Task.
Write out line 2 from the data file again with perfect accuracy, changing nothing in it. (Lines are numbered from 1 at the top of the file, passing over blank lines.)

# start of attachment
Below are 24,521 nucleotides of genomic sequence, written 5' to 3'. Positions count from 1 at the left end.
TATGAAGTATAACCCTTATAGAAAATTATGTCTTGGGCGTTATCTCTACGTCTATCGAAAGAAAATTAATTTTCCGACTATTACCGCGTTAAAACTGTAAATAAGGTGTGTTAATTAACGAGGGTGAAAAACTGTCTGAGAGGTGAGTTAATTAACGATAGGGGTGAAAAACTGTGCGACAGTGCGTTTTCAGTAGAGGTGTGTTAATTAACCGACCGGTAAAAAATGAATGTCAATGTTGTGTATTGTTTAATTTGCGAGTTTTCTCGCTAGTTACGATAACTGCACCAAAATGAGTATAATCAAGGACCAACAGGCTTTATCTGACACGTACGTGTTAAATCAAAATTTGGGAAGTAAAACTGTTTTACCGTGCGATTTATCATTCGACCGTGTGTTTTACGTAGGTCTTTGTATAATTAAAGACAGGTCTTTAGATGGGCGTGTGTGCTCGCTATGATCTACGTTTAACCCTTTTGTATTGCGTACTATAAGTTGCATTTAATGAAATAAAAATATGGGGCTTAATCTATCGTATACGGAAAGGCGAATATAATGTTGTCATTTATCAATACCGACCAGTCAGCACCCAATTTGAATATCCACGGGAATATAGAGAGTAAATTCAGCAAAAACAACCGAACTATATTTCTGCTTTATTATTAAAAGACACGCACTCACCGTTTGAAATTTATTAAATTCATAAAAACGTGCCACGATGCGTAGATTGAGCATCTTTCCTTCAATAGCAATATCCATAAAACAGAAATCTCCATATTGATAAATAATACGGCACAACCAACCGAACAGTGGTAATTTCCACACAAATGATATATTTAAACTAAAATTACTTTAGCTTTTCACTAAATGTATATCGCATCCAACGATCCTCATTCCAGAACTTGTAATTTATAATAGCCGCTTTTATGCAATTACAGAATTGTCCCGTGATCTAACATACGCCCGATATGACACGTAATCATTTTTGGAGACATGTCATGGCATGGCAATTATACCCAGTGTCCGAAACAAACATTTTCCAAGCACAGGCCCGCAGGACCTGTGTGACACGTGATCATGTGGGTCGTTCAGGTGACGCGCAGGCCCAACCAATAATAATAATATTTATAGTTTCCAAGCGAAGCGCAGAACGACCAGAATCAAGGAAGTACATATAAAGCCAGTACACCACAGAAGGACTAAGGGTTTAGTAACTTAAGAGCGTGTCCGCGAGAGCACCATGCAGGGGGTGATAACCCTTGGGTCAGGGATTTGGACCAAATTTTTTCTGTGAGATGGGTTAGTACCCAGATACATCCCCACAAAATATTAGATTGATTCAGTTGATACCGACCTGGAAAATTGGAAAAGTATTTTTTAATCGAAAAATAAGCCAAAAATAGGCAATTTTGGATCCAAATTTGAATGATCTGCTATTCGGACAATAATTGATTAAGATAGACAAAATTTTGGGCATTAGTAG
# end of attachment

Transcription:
TATGAAGTATAACCCTTATAGAAAATTATGTCTTGGGCGTTATCTCTACGTCTATCGAAAGAAAATTAATTTTCCGACTATTACCGCGTTAAAACTGTAAATAAGGTGTGTTAATTAACGAGGGTGAAAAACTGTCTGAGAGGTGAGTTAATTAACGATAGGGGTGAAAAACTGTGCGACAGTGCGTTTTCAGTAGAGGTGTGTTAATTAACCGACCGGTAAAAAATGAATGTCAATGTTGTGTATTGTTTAATTTGCGAGTTTTCTCGCTAGTTACGATAACTGCACCAAAATGAGTATAATCAAGGACCAACAGGCTTTATCTGACACGTACGTGTTAAATCAAAATTTGGGAAGTAAAACTGTTTTACCGTGCGATTTATCATTCGACCGTGTGTTTTACGTAGGTCTTTGTATAATTAAAGACAGGTCTTTAGATGGGCGTGTGTGCTCGCTATGATCTACGTTTAACCCTTTTGTATTGCGTACTATAAGTTGCATTTAATGAAATAAAAATATGGGGCTTAATCTATCGTATACGGAAAGGCGAATATAATGTTGTCATTTATCAATACCGACCAGTCAGCACCCAATTTGAATATCCACGGGAATATAGAGAGTAAATTCAGCAAAAACAACCGAACTATATTTCTGCTTTATTATTAAAAGACACGCACTCACCGTTTGAAATTTATTAAATTCATAAAAACGTGCCACGATGCGTAGATTGAGCATCTTTCCTTCAATAGCAATATCCATAAAACAGAAATCTCCATATTGATAAATAATACGGCACAACCAACCGAACAGTGGTAATTTCCACACAAATGATATATTTAAACTAAAATTACTTTAGCTTTTCACTAAATGTATATCGCATCCAACGATCCTCATTCCAGAACTTGTAATTTATAATAGCCGCTTTTATGCAATTACAGAATTGTCCCGTGATCTAACATACGCCCGATATGACACGTAATCATTTTTGGAGACATGTCATGGCATGGCAATTATACCCAGTGTCCGAAACAAACATTTTCCAAGCACAGGCCCGCAGGACCTGTGTGACACGTGATCATGTGGGTCGTTCAGGTGACGCGCAGGCCCAACCAATAATAATAATATTTATAGTTTCCAAGCGAAGCGCAGAACGACCAGAATCAAGGAAGTACATATAAAGCCAGTACACCACAGAAGGACTAAGGGTTTAGTAACTTAAGAGCGTGTCCGCGAGAGCACCATGCAGGGGGTGATAACCCTTGGGTCAGGGATTTGGACCAAATTTTTTCTGTGAGATGGGTTAGTACCCAGATACATCCCCACAAAATATTAGATTGATTCAGTTGATACCGACCTGGAAAATTGGAAAAGTATTTTTTAATCGAAAAATAAGCCAAAAATAGGCAATTTTGGATCCAAATTTGAATGATCTGCTATTCGGACAATAATTGATTAAGATAGACAAAATTTTGGGCATTAGTAG